Solving Seismic Design Challenges for Fire-Sprinkler Systems at JFK

04/06/2005


A 1.84-million-sq.-ft. behemoth that holds three complete concourses. Passenger check-in space big enough to hold Giants Stadium. A facility capable of accommodating 14 million passengers annually. Yet, the new American Airlines mega terminal at Kennedy Airport in New York pushed the envelope for designers, engineers and contractors who seemed to have less space to work with, not more.


Seeking to create clean, modern lines as well as functional space, architects challenged all disciplines to help them keep their vision. This meant squeezing utilities into as little space as possible, including a fire-sprinkler system that met new seismic codes.

No room for traditional seismic joints

As a rule, seismic joints are not small, and not pretty. They require a convoluted Rube-Goldberg style arrangement of connections that would allow movement in all directions. “There was just no room for all that extra hardware,” explains David McMahon, senior project manager, SIRINA Fire Protection Corp. “Seismic codes are a relatively new issue in our part of the country, and to use the traditional grooved coupling configuration just would not cut it.”

SIRINA found a seismic expansion joint product that makes designing fire-sprinkler piping runs a lot simpler. Capable of up to

“We installed dozens of them throughout the terminal in places I know we could not have used any other type of seismic joint,” comments Rocco Abbate, executive vice president of SIRINA.

“In fact, it was the first set we ordered that convinced us it was the right product,” he continues. “They were so easy to install in the first phase of construction we knew it was the perfect seismic joint to use for the rest of the project.”

The “wing-like” architecture of the terminal even created an interesting challenge. The designers had to have some special units created that would accommodate up to 12 in. of movement and installed them in the ceiling at building separations. They needed extra movement and flexibility there because of the expected rise and fall of the facility from wind and snow. High winds across the wing-like roofline were expected to raise the roofline up to five in. And the snow loading could cause the roof to deflect downward as much as an inch.


The American Airlines terminal, which started in 1999, is a four-phase project slated for completion in 2007. The terminal will centralize ground access and passenger processing at JFK Airport. It will have 37 jet gates and 18 commuter gates, large customs and immigration halls and a streamlined baggage system.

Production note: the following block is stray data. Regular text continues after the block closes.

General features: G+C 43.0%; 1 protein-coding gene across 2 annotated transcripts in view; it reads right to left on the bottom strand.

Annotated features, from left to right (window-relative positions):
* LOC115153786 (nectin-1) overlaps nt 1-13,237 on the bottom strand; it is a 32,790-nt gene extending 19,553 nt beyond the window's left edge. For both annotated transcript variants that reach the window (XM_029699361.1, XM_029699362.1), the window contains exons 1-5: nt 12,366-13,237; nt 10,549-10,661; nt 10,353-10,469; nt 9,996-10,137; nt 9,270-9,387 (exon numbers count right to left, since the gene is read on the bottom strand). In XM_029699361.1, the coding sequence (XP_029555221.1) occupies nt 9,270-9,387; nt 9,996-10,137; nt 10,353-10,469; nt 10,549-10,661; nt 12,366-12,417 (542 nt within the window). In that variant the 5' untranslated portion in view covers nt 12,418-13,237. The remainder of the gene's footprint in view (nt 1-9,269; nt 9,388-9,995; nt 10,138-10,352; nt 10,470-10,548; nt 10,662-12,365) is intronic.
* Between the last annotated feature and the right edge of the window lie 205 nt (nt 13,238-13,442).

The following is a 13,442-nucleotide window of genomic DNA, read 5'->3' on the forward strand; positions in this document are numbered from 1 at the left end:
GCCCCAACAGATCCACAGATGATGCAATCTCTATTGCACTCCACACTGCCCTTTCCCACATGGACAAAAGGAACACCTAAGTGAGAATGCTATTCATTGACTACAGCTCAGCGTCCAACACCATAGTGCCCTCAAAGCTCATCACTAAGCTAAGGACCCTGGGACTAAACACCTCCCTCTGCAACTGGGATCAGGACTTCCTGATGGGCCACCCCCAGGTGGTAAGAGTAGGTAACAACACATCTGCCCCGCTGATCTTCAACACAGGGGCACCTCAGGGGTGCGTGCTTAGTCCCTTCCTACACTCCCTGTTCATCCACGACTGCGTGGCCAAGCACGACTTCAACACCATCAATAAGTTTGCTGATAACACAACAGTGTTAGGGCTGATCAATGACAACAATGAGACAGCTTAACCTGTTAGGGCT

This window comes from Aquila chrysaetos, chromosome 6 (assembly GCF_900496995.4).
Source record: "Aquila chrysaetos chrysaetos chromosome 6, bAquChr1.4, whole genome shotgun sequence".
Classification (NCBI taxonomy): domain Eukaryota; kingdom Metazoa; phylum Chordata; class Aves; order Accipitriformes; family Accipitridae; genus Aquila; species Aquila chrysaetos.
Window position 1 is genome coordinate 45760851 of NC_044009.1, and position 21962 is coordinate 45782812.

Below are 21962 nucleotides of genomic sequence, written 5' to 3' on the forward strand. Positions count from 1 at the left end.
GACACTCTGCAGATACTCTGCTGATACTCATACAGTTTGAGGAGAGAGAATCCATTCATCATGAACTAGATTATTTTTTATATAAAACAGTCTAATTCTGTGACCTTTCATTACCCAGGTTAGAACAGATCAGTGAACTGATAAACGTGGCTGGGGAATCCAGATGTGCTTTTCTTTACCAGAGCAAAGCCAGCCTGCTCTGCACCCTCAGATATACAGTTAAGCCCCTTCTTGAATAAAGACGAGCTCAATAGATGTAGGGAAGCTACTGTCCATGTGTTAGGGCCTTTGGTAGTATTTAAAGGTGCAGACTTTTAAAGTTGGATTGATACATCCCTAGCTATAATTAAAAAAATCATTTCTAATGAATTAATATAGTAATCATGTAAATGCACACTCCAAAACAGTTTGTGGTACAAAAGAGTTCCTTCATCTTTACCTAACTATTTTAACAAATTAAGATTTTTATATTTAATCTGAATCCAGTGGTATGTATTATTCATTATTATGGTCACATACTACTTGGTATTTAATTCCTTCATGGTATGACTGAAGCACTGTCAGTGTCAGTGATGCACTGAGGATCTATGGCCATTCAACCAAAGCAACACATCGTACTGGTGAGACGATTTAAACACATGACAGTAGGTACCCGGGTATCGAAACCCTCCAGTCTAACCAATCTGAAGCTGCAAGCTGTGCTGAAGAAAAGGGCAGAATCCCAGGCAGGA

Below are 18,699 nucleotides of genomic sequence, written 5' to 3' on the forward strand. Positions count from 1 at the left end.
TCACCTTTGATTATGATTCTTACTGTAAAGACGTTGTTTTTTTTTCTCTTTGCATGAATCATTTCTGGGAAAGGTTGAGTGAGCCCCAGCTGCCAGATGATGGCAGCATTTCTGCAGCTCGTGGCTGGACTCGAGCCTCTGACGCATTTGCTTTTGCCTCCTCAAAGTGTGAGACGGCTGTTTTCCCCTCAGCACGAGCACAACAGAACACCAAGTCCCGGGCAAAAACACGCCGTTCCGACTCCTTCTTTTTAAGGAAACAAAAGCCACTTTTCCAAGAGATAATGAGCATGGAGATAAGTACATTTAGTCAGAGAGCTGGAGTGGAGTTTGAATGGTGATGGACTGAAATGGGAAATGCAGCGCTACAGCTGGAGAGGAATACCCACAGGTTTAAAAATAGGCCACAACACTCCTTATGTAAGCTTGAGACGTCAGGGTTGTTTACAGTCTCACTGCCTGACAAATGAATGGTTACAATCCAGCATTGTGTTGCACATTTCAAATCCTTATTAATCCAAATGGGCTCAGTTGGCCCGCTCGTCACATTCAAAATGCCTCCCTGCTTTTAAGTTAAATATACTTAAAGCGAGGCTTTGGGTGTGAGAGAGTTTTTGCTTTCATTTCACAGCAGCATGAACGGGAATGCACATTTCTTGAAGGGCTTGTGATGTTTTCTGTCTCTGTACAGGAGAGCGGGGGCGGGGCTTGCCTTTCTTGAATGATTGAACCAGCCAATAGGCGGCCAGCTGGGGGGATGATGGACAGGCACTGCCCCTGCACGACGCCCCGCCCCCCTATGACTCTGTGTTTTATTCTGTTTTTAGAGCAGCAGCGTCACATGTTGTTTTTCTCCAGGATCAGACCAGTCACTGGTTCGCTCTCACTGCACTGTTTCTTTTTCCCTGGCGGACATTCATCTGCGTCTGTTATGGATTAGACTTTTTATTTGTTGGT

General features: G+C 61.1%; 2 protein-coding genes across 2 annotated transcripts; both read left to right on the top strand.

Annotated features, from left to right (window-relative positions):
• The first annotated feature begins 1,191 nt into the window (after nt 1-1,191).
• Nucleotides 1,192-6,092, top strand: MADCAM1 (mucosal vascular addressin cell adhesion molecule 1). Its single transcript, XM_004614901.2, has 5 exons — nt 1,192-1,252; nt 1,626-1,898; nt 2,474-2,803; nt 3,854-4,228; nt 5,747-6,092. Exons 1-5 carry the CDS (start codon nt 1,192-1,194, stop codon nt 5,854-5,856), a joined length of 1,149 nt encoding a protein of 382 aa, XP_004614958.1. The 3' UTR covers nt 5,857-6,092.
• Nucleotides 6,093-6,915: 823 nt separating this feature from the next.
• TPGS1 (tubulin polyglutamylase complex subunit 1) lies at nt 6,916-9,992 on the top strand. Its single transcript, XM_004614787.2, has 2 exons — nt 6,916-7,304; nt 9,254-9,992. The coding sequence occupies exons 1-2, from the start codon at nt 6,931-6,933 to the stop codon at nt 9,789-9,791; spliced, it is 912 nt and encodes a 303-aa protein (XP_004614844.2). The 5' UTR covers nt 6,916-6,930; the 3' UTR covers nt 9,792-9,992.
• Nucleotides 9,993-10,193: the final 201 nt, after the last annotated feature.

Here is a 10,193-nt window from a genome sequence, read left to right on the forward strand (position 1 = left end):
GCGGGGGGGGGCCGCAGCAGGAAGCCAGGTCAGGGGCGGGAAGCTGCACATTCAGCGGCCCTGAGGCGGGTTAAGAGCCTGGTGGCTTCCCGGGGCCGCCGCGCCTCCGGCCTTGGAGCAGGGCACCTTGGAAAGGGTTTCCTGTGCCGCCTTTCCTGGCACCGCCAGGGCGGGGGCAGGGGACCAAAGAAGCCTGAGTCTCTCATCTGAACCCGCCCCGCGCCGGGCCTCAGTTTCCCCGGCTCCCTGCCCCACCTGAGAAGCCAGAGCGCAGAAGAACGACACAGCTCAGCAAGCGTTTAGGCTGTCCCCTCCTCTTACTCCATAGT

For more information about fireloops from Metraflex click here .





No comments
The Engineers' Choice Awards highlight some of the best new control, instrumentation and automation products as chosen by...
Each year, a panel of Control Engineering editors and industry expert judges select the System Integrator of the Year Award winners.
Control Engineering Leaders Under 40 identifies and gives recognition to young engineers who...
Learn more about methods used to ensure that the integration between the safety system and the process control...
Adding industrial toughness and reliability to Ethernet eGuide
Technological advances like multiple-in-multiple-out (MIMO) transmitting and receiving
Virtualization advice: 4 ways splitting servers can help manufacturing; Efficient motion controls; Fill the brain drain; Learn from the HART Plant of the Year
Two sides to process safety: Combining human and technical factors in your program; Preparing HMI graphics for migrations; Mechatronics and safety; Engineers' Choice Awards
Detecting security breaches: Forensic invenstigations depend on knowing your networks inside and out; Wireless workers; Opening robotic control; Product exclusive: Robust encoders
The Ask Control Engineering blog covers all aspects of automation, including motors, drives, sensors, motion control, machine control, and embedded systems.
Join this ongoing discussion of machine guarding topics, including solutions assessments, regulatory compliance, gap analysis...
News and comments from Control Engineering process industries editor, Peter Welander.
IMS Research, recently acquired by IHS Inc., is a leading independent supplier of market research and consultancy to the global electronics industry.
This is a blog from the trenches – written by engineers who are implementing and upgrading control systems every day across every industry.
Anthony Baker is a fictitious aggregation of experts from Callisto Integration, providing manufacturing consulting and systems integration.
Integrator Guide

Integrator Guide

Search the online Automation Integrator Guide
 

Create New Listing

Visit the System Integrators page to view past winners of Control Engineering's System Integrator of the Year Award and learn how to enter the competition. You will also find more information on system integrators and Control System Integrators Association.

Case Study Database

Case Study Database

Get more exposure for your case study by uploading it to the Control Engineering case study database, where end-users can identify relevant solutions and explore what the experts are doing to effectively implement a variety of technology and productivity related projects.

These case studies provide examples of how knowledgeable solution providers have used technology, processes and people to create effective and successful implementations in real-world situations. Case studies can be completed by filling out a simple online form where you can outline the project title, abstract, and full story in 1500 words or less; upload photos, videos and a logo.

Click here to visit the Case Study Database and upload your case study.